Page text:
Wednesday, December 5, 2012


Several articles appeared last week about well-known traditional publisher, Simon & Schuster, starting a self-publishing division. Called Archway Publishing, it’s actually run by Author Solutions, a vanity press in business for some time. As Victoria Strauss reports in WRITER BEWARE, despite the S&S name, it’s the same old game, milking the author. With prices starting at $2000 and “services” that can add up to as much as $25,000, Archway promises to do what Amazon can do almost for free.

S&S is only the most recent of big New York publishers starting a new line to capitalize on the Indie publishing revolution going on. Instead of opening their doors to all authors--not just those with agents--and offering advances and decent royalty rates for e-books, they start a company with a different name. This is apparently a ploy to fool newbie writers that, although they won’t be paid the same as titles self-published with Amazon, they have the prestige of a big name to make it seem legitimate.

I sincerely hope this won’t lure the unwary into wasting time and effort, only to end up with a contract that will hurt them in the long run. Because authors who have seen these contracts are warning writers not to fall for the scam.

Okay, I get it. Not every writer has the time, energy or desire to self-publish, but he/she needn’t feel that it’s an either-or world. There are plenty of small publishers--many having been in business more than a decade--who can do a fine job of producing your book, and won’t require the equivalent of giving up your first-born son to do it.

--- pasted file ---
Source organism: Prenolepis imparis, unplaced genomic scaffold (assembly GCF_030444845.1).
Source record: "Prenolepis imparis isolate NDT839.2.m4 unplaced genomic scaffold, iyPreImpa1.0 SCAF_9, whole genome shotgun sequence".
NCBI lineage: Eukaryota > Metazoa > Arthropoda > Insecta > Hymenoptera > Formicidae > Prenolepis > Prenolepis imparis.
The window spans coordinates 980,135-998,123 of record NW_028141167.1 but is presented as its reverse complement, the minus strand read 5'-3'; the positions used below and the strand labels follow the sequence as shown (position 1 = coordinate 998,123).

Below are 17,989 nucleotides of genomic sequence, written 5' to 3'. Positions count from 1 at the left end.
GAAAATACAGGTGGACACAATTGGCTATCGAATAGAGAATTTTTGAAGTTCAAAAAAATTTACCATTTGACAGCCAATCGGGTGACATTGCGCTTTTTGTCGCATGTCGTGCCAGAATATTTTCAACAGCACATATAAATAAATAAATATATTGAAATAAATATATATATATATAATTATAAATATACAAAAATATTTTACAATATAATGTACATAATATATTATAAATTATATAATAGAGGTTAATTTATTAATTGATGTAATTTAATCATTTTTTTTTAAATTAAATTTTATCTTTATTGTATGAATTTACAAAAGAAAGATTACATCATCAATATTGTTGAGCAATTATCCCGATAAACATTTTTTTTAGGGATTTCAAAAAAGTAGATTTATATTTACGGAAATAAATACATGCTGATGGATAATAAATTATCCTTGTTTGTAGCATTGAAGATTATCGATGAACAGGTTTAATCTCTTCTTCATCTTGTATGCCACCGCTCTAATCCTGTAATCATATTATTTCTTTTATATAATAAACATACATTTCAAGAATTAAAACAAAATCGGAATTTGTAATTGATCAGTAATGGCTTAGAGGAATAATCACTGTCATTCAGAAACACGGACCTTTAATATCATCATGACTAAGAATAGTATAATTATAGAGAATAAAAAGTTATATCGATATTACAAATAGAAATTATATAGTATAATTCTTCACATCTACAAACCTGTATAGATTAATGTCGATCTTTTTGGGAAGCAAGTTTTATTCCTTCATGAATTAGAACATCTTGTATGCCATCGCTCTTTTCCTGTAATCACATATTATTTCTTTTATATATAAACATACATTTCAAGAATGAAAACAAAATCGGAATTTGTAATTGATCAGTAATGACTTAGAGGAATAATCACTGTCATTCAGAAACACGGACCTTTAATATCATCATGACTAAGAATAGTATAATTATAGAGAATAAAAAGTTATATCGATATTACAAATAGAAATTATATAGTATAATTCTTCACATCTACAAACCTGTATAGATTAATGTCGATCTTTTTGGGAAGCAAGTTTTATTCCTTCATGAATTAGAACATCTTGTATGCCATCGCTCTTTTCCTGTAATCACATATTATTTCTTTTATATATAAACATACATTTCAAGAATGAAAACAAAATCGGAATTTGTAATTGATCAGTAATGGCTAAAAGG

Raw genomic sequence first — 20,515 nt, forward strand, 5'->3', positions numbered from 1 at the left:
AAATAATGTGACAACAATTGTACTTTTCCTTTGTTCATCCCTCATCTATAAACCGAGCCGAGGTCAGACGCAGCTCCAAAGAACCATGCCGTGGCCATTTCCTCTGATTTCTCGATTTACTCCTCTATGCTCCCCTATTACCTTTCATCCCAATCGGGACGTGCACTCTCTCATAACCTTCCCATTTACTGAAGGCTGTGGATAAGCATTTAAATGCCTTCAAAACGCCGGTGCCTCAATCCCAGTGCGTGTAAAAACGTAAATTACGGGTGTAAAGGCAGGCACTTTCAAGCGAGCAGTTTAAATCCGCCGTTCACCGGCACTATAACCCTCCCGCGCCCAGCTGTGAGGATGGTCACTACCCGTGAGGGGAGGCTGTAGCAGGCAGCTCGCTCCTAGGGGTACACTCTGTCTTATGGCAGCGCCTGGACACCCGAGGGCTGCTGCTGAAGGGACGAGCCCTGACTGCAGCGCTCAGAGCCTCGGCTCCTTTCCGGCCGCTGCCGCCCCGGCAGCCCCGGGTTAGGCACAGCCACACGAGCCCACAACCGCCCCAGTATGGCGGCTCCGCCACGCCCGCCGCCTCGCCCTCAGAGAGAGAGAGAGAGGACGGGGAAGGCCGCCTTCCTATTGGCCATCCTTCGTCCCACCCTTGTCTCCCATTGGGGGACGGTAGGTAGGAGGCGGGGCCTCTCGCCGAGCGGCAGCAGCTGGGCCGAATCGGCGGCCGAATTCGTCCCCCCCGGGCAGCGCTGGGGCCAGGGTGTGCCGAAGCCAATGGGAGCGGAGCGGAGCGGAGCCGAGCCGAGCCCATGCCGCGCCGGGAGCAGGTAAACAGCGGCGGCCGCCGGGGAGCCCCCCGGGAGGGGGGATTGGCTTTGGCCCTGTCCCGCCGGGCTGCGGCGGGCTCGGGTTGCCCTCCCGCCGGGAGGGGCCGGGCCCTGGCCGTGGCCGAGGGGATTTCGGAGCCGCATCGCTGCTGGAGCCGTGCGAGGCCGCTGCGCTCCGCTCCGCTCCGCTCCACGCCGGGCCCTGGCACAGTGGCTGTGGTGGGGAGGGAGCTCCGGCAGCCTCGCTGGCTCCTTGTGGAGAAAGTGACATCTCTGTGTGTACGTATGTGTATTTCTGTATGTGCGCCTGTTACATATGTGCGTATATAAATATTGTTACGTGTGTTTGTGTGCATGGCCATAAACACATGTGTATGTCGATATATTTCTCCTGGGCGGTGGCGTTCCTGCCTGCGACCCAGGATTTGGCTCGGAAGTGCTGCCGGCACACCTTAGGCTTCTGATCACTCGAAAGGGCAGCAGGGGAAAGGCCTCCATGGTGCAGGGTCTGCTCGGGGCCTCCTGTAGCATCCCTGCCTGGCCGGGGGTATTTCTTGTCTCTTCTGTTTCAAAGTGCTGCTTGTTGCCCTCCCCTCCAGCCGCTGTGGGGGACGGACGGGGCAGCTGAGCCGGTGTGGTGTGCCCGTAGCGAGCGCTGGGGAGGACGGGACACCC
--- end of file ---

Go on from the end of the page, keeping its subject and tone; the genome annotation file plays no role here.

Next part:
On my desk right now are two contracts, from two different publishers regarding two different books. True, they pay no advance, but the royalty rates are excellent, they offer a time-limited contract (for a few years, not the life of your copyright) and have none of the deal-breaker clauses authors and bloggers like Kristine Kathryn Rusch warn about.

The second contract had a Non-Compete clause, the first time I’ve ever seen one, although, of course I knew about them. I suggested a change to the wording in that paragraph to make it fair to both of us, but the publisher simply removed the entire clause. Any contract is negotiable. Ask for what you want. It really works.

Writer Beware
Kristine Kathryn Rusch


  1. Although I've indie-pubbed my previous work, I've signed up for ITW in New York next July in hopes of landing an agent. After reading the current news, I'm thinking of taking my WIP and crawling under the bed.

    1. Meb:
      Don't be discouraged. Small publishers have editors who will help, but do go to their website, find out how long they've been in business and even ask for a sample contract. You can also e-mail a couple of their authrs and ask if they enjoyed working with that publisher. Thanks for commenting and good luck.

  2. I agree, Phyllis. Unfortuantely, they're trying to make money. And authors will latch onto the idea the book is done through a Big 6 publisher, but in reality it isn't the same as a publisher selected and supported book in print. Honestly, if one more non-writer person asks me why I don't self-publish, I might scream! I'm tired of answering "Because, my dog can self-publish a book. It doesn't speak to quality." Good post! Sharon